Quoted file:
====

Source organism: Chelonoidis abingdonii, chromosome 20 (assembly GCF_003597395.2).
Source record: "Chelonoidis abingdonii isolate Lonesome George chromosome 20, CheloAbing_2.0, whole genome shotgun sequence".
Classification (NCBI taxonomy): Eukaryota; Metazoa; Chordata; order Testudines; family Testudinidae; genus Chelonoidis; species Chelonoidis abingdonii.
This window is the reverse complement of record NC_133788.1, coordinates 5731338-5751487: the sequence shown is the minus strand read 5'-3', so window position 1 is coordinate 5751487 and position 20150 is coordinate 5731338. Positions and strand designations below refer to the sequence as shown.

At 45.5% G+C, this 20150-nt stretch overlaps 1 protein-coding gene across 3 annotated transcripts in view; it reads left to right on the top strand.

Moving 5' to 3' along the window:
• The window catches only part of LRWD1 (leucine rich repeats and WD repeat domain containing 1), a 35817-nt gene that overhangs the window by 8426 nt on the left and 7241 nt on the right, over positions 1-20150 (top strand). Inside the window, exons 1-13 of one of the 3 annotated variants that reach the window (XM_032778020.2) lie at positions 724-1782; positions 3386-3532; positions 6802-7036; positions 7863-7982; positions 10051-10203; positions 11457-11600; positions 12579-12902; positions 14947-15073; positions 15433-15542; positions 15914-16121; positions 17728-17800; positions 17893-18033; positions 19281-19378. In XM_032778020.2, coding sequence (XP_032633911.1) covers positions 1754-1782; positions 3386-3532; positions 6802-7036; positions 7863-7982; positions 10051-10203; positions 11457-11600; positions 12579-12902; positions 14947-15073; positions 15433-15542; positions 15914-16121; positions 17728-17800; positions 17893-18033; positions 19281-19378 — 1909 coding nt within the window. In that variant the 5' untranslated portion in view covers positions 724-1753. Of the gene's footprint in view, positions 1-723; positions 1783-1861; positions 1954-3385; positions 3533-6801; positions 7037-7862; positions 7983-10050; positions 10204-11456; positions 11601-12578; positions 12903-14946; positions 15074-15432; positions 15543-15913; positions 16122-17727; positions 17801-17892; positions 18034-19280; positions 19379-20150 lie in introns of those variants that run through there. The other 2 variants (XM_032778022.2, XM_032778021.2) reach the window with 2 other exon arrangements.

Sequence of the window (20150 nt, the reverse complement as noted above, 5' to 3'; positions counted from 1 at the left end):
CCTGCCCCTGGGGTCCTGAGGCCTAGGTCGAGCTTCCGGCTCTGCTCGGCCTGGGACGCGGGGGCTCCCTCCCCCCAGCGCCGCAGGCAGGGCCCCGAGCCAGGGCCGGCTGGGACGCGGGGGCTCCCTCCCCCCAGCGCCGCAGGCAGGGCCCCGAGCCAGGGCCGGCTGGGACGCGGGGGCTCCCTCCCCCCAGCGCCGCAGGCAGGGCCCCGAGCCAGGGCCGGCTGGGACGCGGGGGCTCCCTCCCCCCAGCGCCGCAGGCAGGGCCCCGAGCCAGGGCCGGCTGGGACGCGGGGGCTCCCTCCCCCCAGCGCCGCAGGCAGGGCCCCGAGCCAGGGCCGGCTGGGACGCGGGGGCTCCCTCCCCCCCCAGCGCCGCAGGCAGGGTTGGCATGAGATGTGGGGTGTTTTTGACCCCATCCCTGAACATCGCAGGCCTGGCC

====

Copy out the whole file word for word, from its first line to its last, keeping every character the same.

Source organism: Chelonoidis abingdonii, chromosome 20 (assembly GCF_003597395.2).
Source record: "Chelonoidis abingdonii isolate Lonesome George chromosome 20, CheloAbing_2.0, whole genome shotgun sequence".
Classification (NCBI taxonomy): Eukaryota; Metazoa; Chordata; order Testudines; family Testudinidae; genus Chelonoidis; species Chelonoidis abingdonii.
This window is the reverse complement of record NC_133788.1, coordinates 5731338-5751487: the sequence shown is the minus strand read 5'-3', so window position 1 is coordinate 5751487 and position 20150 is coordinate 5731338. Positions and strand designations below refer to the sequence as shown.

At 45.5% G+C, this 20150-nt stretch overlaps 1 protein-coding gene across 3 annotated transcripts in view; it reads left to right on the top strand.

Moving 5' to 3' along the window:
• The window catches only part of LRWD1 (leucine rich repeats and WD repeat domain containing 1), a 35817-nt gene that overhangs the window by 8426 nt on the left and 7241 nt on the right, over positions 1-20150 (top strand). Inside the window, exons 1-13 of one of the 3 annotated variants that reach the window (XM_032778020.2) lie at positions 724-1782; positions 3386-3532; positions 6802-7036; positions 7863-7982; positions 10051-10203; positions 11457-11600; positions 12579-12902; positions 14947-15073; positions 15433-15542; positions 15914-16121; positions 17728-17800; positions 17893-18033; positions 19281-19378. In XM_032778020.2, coding sequence (XP_032633911.1) covers positions 1754-1782; positions 3386-3532; positions 6802-7036; positions 7863-7982; positions 10051-10203; positions 11457-11600; positions 12579-12902; positions 14947-15073; positions 15433-15542; positions 15914-16121; positions 17728-17800; positions 17893-18033; positions 19281-19378 — 1909 coding nt within the window. In that variant the 5' untranslated portion in view covers positions 724-1753. Of the gene's footprint in view, positions 1-723; positions 1783-1861; positions 1954-3385; positions 3533-6801; positions 7037-7862; positions 7983-10050; positions 10204-11456; positions 11601-12578; positions 12903-14946; positions 15074-15432; positions 15543-15913; positions 16122-17727; positions 17801-17892; positions 18034-19280; positions 19379-20150 lie in introns of those variants that run through there. The other 2 variants (XM_032778022.2, XM_032778021.2) reach the window with 2 other exon arrangements.

Sequence of the window (20150 nt, the reverse complement as noted above, 5' to 3'; positions counted from 1 at the left end):
CCTGCCCCTGGGGTCCTGAGGCCTAGGTCGAGCTTCCGGCTCTGCTCGGCCTGGGACGCGGGGGCTCCCTCCCCCCAGCGCCGCAGGCAGGGCCCCGAGCCAGGGCCGGCTGGGACGCGGGGGCTCCCTCCCCCCAGCGCCGCAGGCAGGGCCCCGAGCCAGGGCCGGCTGGGACGCGGGGGCTCCCTCCCCCCAGCGCCGCAGGCAGGGCCCCGAGCCAGGGCCGGCTGGGACGCGGGGGCTCCCTCCCCCCAGCGCCGCAGGCAGGGCCCCGAGCCAGGGCCGGCTGGGACGCGGGGGCTCCCTCCCCCCAGCGCCGCAGGCAGGGCCCCGAGCCAGGGCCGGCTGGGACGCGGGGGCTCCCTCCCCCCCCAGCGCCGCAGGCAGGGTTGGCATGAGATGTGGGGTGTTTTTGACCCCATCCCTGAACATCGCAGGCCTGGCC